I know a lot has been written about the Elf on the Shelf. Pro and con, hate and love, who cares? What I want to do is use the elf as my template to conjure up the next big toy/ parenting insanity combo.
I’ve done my research (I Googled) and hello, this elf thing is only 10 years old! A decade is all it took for elf mania to sweep the country. I’m not exaggerating when I tell you that a plastic elf is kicking Merry Old St. Nick to the curb. Yeah, that’s right. Santa Claus, a multicentury-old tradition of giving, is being usurped by an 4-inch toy with its own “Claus Couture” clothing line!
And not just usurped, but I fear, brave readers, that this elf thing is on its way to becoming a religion. OK, relax. I’ll concede (just so I don’t get ecclesiastically themed hate emails) that calling it a religion may be overstating things, but for sure it has become a lifestyle choice and as we all know, for many people that’s pretty much the same thing.
So let’s take this knowledge and get to work.
The good news, I, from my own experience of spending many, many hours sitting in school drop-off and pick-up lanes, know that a lot of parents are idiots. I’m not just basing this on their lack of skill of following the proper rules and procedures for the whole kid exiting your car thing.
I’m also using the visual inventory of what kids are wearing and holding as they disembark from their parent’s vehicles as another measurement of stupidity. Let’s be real here. When a 6-year-old has a iPhone 6, a $100 backpack and boots that cost twice that, it doesn’t take a behavioral economist to ascertain that as parents we are not just stooges, but also highly susceptible to the “Real Housewives of Beverly Hills” peer pressure. In the history of mankind has there ever been a better time to market something ridiculous to moms and dads? I think not.
This means it’s go time for the next lame, yet exceedingly popular, holiday toy/cult. To achieve elf-like success I’ve selected two areas of focus. One, it has to create a lot of work for the parents so that complaining about the toy becomes almost a hobby. Second, and this is the big one, it has to be something that speaks to a certain breed of parents’ psychological need to compete via social media. I believe if the elf came out pre-Internet it wouldn’t have had a chance. Yeah, maybe it would be a so-so holiday book, but it wouldn’t be out there kicking Claus’ kiester.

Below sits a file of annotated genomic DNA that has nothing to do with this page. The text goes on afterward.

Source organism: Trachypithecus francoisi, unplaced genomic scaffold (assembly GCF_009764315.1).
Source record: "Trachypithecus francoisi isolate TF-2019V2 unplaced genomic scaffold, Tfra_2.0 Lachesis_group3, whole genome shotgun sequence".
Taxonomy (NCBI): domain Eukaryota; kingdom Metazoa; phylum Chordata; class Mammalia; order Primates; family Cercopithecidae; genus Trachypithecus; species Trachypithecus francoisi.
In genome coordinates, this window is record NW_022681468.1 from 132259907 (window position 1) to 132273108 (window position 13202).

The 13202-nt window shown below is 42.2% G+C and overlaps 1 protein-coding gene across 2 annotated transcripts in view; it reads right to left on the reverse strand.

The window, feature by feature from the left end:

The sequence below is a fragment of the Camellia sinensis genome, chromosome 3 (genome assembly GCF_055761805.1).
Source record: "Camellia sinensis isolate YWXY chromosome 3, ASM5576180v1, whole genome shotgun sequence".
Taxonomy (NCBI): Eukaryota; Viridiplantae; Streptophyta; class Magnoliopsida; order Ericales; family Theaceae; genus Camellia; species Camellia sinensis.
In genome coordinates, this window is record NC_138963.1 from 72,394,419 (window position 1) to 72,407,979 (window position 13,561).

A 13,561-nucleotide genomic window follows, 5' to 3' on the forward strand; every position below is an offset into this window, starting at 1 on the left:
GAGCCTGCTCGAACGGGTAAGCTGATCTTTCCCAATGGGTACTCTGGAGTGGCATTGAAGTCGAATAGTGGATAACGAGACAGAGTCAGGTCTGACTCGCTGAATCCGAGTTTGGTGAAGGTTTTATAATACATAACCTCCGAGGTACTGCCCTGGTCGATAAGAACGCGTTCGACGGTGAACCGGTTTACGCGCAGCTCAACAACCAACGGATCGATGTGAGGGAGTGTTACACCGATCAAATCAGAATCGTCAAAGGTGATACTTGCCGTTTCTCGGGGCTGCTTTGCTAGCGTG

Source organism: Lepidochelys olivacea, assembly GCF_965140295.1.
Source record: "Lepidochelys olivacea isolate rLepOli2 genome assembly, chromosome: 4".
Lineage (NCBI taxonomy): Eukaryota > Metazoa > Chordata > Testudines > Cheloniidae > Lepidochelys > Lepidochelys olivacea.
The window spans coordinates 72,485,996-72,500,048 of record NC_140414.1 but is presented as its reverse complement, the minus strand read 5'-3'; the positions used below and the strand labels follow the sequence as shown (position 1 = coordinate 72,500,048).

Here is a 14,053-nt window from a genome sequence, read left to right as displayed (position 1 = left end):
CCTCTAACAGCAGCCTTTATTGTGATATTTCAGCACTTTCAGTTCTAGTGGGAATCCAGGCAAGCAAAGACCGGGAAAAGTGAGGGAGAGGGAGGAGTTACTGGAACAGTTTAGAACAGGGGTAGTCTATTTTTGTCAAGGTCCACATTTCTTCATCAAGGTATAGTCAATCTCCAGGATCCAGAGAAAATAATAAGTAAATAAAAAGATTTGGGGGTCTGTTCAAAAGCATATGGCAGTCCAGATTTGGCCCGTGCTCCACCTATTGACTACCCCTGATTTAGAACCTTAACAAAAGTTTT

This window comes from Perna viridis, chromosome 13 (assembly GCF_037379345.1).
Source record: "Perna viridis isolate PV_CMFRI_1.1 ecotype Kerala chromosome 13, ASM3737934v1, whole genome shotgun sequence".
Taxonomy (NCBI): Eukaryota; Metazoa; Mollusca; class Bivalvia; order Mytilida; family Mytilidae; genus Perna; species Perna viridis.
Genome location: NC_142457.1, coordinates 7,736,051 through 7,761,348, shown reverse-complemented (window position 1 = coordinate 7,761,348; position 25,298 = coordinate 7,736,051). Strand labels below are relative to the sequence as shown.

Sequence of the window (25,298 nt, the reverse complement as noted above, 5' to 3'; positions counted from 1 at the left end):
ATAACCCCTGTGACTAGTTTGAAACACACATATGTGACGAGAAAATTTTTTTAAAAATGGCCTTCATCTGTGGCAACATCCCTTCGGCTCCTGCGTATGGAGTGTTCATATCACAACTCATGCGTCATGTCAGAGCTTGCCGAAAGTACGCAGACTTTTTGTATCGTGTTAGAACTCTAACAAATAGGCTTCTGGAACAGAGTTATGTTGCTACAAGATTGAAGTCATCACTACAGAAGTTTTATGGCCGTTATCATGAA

The whole elf phenomenon didn’t take off until parents began flocking to social media to show off what their elf was doing. It was then that he race was on. Not only are there cutesy, G-rated elf photos, but now you can even find Elf on the Shelf porn, which I believe is the universal sign of marketing success.
I have a few ideas, none of them great. The one I think has the most potential is the “Globe of Gratitude.” It would be a plush, stuffed, circular toy that looks like Earth. Starting on Thanksgiving, parents would take out the globe and pass it to their children as they share what they’re thankful for. Then each night until the New Year parents hide the globe and when their kids find it every morning there’s a small present thanking them for being grateful. This could be big. It checks off the areas of focus and then some!
Let’s break it down. It’s got the work thing covered. Imagine the hassle and expense of having to buy and wrap little presents for your kids from Thanksgiving to Dec. 31. I can already see parents madly tweeting about being so “tired from all the globe present shopping” (#globegifting) and Pinterest pages popping up offering “quick and cute” globe gift ideas, cookie recipes and party themes. (Followed by Pottery Barn Kid’s debuting their Gratitude Globe sheet set and flannel duvet cover.) But that’s just the beginning of the social media onslaught.
You know how people love to do humble/brag gratitude posts? Well, imagine all the Facebook and Instagram competitive postings from parents sharing their kids’ precious and precocious globe gratitudes every, single day! Forget about Kim Kardashian’s assets: This would be the thing that would break the Internet.
Well, now I’ve just got myself really excited. Anyone ready to help me with this? I’ve got a $50 Southwest Airlines coupon we can use. Toy Show, here we come!
Freelancer Sherry Kuehl of Leawood writes Snarky in the Suburbs occasionally for 816. You can follow her on Twitter at @snarkynsuburbs and read her blog at snarkyinthesuburbs.com. She’s also written a book, “Snarky in the Suburbs Back to School.”